REPORTS that Eskom stands to lose as much as R11.5bn in revenue as a result of its controversial preferential power agreement with BHP Billiton is a brutal lesson in the pitfalls of ill-conceived industrial policy. It will also hopefully provide a learning opportunity for Eskom as it completes the process of negotiating the present round of renewable energy agreements.
In its annual report last week, Eskom said it expected its liability as a result of an agreement signed in 1992 to provide cut-price electricity to BHP Billiton’s aluminium smelters, Mozal and Hillside, to more than double from the R5.9bn reported in last year’s financial statement. While the potential for revenue losses as a result of the agreement is regrettable, the biggest error in the agreement was failing to build in a stop-loss clause. The extent of the liability is calculated as the opportunity cost of supplying electricity to BHP Billiton on the present special pricing formula compared with the revenue that would be generated if it was to sell that power at regular industrial customer tariffs.
When the agreement was signed in 1992, it was hoped it would serve the dual purpose of utilising the power utility’s excess capacity and developing South Africa’s industrial capacity. However, during the first decade of democracy in particular, economic growth and Eskom’s failure to invest sufficiently in new capacity has meant that excess capacity has been eroded, to the point where there are now other industrial users willing to pay more than BHP Billiton — hence the potential for loss.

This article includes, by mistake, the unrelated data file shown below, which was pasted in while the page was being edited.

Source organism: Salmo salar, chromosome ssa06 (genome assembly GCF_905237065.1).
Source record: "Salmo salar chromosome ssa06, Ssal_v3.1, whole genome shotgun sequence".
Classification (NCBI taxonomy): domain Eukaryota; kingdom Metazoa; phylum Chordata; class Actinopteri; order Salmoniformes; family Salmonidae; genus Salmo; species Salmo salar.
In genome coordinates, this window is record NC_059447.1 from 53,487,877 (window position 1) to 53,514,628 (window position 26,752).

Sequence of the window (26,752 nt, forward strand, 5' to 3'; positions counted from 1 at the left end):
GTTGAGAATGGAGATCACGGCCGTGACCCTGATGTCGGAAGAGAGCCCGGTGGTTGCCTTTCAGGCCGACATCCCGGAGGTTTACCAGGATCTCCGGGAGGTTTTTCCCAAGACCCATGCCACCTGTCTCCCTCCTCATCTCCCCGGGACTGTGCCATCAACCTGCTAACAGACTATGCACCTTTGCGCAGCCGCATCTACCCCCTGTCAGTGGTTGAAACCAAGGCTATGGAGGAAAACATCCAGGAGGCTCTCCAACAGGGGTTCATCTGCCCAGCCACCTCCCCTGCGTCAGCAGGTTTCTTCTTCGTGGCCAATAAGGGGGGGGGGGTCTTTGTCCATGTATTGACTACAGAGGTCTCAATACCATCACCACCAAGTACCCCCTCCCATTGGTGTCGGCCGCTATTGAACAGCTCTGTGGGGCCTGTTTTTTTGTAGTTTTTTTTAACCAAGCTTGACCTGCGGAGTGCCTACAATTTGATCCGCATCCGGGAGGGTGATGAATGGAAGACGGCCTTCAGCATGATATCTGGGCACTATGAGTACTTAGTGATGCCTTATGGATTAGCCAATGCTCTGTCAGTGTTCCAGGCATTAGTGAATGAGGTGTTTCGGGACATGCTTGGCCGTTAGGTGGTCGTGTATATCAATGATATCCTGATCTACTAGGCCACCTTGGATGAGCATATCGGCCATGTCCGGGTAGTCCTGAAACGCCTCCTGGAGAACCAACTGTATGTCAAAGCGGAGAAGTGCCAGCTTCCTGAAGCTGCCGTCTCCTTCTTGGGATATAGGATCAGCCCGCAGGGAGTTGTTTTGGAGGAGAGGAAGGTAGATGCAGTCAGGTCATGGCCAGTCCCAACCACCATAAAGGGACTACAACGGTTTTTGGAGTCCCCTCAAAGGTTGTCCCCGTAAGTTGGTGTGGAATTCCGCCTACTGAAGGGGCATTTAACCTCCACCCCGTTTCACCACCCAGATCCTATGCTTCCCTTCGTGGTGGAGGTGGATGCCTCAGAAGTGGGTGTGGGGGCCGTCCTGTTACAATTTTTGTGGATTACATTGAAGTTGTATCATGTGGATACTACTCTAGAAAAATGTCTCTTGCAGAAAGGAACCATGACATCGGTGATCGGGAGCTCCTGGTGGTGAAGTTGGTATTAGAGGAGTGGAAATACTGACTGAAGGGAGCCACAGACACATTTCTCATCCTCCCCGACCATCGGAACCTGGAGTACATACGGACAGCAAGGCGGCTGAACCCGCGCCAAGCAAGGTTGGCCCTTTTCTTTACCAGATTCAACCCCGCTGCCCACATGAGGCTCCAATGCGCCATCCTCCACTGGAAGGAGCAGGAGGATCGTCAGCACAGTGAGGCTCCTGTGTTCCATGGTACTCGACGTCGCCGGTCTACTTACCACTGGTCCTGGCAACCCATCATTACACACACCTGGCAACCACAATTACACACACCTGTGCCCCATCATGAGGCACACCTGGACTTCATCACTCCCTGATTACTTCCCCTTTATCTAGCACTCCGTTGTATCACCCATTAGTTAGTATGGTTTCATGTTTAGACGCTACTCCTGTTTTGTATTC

In anticipation of having insufficient capacity to honour the contract with BHP Billiton, Eskom has tried unsuccessfully to renegotiate the terms of the agreement — specifically its duration. This is the policy’s biggest failure.
To attract investors to large-scale projects such as aluminium production and ensure their financial viability over the long term, it was essential for the government to provide a sweetener to the deal, such as discounted electricity supply. However, the degree to which risk is shared between investor and benefactor needs to be re-evaluated.
In Eskom’s defence, the original deal does include a clause that permits the utility to disrupt the power supply to BHP Billiton’s smelters in the event that household demand exceeds the grid’s capacity — a right Eskom invoked earlier this year. However, this is an extreme measure that, on balance, could be even more costly to BHP Billiton than a renegotiated agreement.
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